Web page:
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We have entered the MTC to begin another chapter, another adventure. With it comes all the heartbreak of saying goodbye to our beloved family, leaving our home and ward, and venturing into the unknown. Grandchildren begged us not to go, without knowing that in going we will love them more. One little blond headed two-year-old tugged at my coat as we stood in the airport seven years ago and asked, as I knelt to hear, “Papa, how’d you get out of the box?” I asked her to repeat her question, enraptured by the sweet preciousness of her focused intent. “How’d you get out of the puter?” Then suddenly, I understood.
She had been born just weeks before the beginning of our first trip to the MTC. She only knew us through visual computer communications. We were Papa, and Grammy in the “puter.” We love these valiant little spirits and watching them grow and develop is certainly part of the joy of grandparenting. Each of our grandchildren are growing and discovering, so being apart from them, missing baptisms, birthdays, and recitals, weighs on our hearts. But this too is an essential part of our becoming and theirs.
During one of our meetings, a leader shared the story of one of the missionaries who rose to leadership in his district but suffered from occasional bouts of depression. As the intensity of learning and leading, coincident with MTC life, crescendoed, his sense of inadequacy escalated, with more frequent depression came an unexplained pain in his feet so that he could barely walk, and that, only with intense pain. As the training completion approached his desire to serve in such constant and untreatable pain, diminished. He finally announced that he was going home.
As Sunday approached, after much counseling, he prepared to say good bye during district counsel. To his surprise, those developing disciples in his district united together in love. They explained that to endure to the end for them meant to endure as a whole to the end. They not only expressed love but they explained need…how much he, though in pain, was needed and had influenced each of them. They made a united covenant to be more obedient, more faithful to God personally and as a district, more helpful and loving to each other as a district and to all around them.
The leader telling the story paused and then said, “He didn’t go home but his pain didn’t stop either.” He said that he watched in amazement at how united, obedient and contagiously loving that district became, in class, in halls, and in the cafeteria. The greatest miracle for them was that they ALL left the MTC to serve and their suffering companion no longer suffered. His pain, AND his depression were all healed. Zion, with its four unities, had brought down the powers of heaven!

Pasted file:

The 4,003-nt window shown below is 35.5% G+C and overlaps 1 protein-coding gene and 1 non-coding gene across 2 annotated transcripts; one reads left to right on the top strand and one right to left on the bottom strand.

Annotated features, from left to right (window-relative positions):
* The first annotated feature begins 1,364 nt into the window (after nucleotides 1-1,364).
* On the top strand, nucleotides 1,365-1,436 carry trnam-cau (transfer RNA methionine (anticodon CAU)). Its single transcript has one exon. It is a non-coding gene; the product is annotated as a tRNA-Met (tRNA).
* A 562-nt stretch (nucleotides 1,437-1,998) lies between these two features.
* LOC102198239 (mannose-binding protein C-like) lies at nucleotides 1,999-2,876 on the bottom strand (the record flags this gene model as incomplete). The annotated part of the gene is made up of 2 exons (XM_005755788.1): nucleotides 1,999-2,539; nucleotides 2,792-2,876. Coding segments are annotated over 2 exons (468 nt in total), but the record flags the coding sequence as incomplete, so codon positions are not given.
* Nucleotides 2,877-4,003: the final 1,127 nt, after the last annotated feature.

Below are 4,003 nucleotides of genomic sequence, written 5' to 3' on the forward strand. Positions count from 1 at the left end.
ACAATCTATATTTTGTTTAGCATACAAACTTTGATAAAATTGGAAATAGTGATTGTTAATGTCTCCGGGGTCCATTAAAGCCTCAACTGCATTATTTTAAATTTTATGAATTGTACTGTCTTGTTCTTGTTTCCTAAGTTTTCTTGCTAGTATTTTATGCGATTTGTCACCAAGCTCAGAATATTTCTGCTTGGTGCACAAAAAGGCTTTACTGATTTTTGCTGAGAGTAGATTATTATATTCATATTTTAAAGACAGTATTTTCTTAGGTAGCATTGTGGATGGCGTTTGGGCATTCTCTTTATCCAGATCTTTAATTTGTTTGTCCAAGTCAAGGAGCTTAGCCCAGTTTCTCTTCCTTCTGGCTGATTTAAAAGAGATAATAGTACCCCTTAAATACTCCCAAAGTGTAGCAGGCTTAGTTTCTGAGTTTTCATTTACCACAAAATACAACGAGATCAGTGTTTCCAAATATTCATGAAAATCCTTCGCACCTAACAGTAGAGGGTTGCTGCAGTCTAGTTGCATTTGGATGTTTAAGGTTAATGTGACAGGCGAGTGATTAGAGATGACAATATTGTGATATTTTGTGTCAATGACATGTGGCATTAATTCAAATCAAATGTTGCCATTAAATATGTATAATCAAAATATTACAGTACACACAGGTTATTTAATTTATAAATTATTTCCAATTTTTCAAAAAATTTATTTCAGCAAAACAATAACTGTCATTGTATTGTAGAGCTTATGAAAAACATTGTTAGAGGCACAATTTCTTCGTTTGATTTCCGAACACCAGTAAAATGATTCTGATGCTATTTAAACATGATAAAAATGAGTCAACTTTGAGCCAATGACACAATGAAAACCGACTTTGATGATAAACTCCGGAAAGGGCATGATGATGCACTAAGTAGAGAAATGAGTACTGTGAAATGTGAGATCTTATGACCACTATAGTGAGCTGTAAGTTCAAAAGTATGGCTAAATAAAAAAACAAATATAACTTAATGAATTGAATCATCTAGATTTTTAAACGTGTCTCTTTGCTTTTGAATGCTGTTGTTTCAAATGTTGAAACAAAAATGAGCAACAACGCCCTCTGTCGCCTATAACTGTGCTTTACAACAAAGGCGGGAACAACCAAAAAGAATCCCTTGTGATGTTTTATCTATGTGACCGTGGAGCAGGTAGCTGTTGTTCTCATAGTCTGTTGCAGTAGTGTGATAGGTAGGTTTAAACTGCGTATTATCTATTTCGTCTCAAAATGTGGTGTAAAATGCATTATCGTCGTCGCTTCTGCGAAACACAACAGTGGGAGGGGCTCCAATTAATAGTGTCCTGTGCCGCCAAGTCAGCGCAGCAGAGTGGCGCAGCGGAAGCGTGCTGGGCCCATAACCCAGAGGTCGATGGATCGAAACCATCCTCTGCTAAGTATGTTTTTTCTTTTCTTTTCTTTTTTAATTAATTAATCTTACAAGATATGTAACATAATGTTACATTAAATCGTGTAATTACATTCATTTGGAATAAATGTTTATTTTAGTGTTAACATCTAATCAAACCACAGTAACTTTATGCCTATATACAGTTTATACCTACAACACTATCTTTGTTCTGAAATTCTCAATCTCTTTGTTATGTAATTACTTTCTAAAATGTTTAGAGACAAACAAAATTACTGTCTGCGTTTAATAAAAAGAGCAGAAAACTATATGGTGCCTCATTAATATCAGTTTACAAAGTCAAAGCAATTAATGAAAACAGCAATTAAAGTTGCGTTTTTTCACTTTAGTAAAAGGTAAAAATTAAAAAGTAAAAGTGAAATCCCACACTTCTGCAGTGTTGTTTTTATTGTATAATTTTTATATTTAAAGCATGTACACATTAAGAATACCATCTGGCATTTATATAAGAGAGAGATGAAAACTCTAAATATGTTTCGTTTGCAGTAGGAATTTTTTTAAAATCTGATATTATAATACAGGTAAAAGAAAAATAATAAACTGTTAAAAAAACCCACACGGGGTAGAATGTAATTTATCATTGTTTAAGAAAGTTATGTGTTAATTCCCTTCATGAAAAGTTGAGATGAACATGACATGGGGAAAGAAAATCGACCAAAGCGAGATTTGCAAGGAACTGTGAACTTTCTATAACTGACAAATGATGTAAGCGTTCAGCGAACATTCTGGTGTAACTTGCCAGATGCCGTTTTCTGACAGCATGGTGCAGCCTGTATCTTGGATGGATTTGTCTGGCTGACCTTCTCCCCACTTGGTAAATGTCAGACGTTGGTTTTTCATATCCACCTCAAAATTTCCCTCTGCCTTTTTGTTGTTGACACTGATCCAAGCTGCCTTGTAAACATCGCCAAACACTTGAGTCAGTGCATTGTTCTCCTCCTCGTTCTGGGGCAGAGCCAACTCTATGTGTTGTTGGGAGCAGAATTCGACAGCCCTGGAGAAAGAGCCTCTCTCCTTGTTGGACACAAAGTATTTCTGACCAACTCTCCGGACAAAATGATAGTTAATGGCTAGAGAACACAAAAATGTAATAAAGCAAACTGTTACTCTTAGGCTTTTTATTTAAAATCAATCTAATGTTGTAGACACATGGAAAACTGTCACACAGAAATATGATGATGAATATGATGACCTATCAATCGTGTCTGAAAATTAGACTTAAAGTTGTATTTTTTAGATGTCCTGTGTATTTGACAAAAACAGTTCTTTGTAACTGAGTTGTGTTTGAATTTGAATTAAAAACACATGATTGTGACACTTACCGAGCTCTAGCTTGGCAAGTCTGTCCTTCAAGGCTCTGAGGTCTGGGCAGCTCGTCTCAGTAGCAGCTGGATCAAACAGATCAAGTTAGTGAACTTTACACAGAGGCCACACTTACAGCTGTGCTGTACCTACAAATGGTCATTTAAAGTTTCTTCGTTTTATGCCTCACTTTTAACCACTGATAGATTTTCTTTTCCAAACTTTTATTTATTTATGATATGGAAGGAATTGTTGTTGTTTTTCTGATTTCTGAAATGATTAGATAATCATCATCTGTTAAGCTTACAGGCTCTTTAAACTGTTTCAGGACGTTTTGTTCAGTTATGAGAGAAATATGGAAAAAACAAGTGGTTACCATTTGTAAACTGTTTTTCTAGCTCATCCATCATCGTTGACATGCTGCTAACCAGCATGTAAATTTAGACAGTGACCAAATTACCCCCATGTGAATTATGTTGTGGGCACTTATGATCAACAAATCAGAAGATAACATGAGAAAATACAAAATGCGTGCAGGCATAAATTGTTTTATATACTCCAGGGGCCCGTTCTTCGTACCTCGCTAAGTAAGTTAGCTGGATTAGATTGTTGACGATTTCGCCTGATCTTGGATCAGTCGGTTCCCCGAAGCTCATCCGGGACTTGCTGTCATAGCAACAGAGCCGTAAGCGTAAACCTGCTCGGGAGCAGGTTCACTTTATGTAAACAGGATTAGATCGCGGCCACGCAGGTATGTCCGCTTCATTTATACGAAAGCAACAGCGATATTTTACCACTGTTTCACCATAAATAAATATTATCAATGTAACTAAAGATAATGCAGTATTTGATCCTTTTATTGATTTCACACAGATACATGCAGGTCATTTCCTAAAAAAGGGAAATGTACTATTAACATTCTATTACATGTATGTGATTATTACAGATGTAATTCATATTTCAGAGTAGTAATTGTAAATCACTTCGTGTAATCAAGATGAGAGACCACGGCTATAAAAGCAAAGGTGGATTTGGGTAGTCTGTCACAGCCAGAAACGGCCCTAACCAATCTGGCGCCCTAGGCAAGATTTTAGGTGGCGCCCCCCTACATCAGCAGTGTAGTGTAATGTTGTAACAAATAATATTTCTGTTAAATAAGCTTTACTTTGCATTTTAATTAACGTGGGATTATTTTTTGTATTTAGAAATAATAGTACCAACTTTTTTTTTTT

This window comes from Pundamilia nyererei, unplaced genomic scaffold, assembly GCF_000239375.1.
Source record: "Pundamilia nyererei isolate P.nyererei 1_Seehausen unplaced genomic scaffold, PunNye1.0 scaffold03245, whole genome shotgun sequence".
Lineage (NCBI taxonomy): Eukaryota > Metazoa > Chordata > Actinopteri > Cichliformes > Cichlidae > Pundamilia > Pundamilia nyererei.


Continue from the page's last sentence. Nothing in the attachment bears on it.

This week’s “Come Follow Me” scripture study included the parable of the sower. As we finished the Sacrament, the leader conducting suggested that that broken bread was preceded with a series of “brokens” that began with broken soil. In my pondering, I wrote:
The ground must be broken to receive the seed
The seed must break to release the sprout
The sprout must grow with time and care to produce the plant
The plant must be broken to separate the chaff from the seed
The seed must be broken or milled to be bread
The bread must be broken to be like the flesh of Christ
The focus on broken ground is to forever mourn, missing the planting
The focus on broken seed is to mourn over appearance, missing potential
The focus on the sprout is to lose patience with the slowness of growth
The focus on the loss of chaff is to miss the refining
The focus on milling is to miss the mixing
The focus on the brokenness of bread is to miss the becoming
As Peter learned, when struggling to walk on water at the behest of his master, the loss of focus leads to the loss of faith. Loss of faith results in malignant fear, which leads to the three D’s of deception, depression, and darkness. So, can a change in focus repurpose our perceptions and regenerate faith with its transforming power? If Peter hadn’t allowed distraction to interrupt his focus on Christ, then his faith in Christ would not have failed him!
When my heart is broken, I can trust that God can now plant
When my awkwardness and insignificance manifest, I can grow
When growth is too slow to obtain what I want now, I can hope
When what I have valued becomes an obstacle, I can repent
When trials overwhelm, I can love and serve
When control, ownership, and independence fail, I can become
That little blond two-year-old is now a lovely young woman who sings beautifully, plays the piano and is developing a beautiful testimony of Christ. She is just one example of the joy all twenty-one bring us. Each of those missed moments, in hindsight has been replaced by joy and an increasing unity between us all.
“I will turn their mourning into joy, and will comfort them, and make them rejoice from their sorrow.”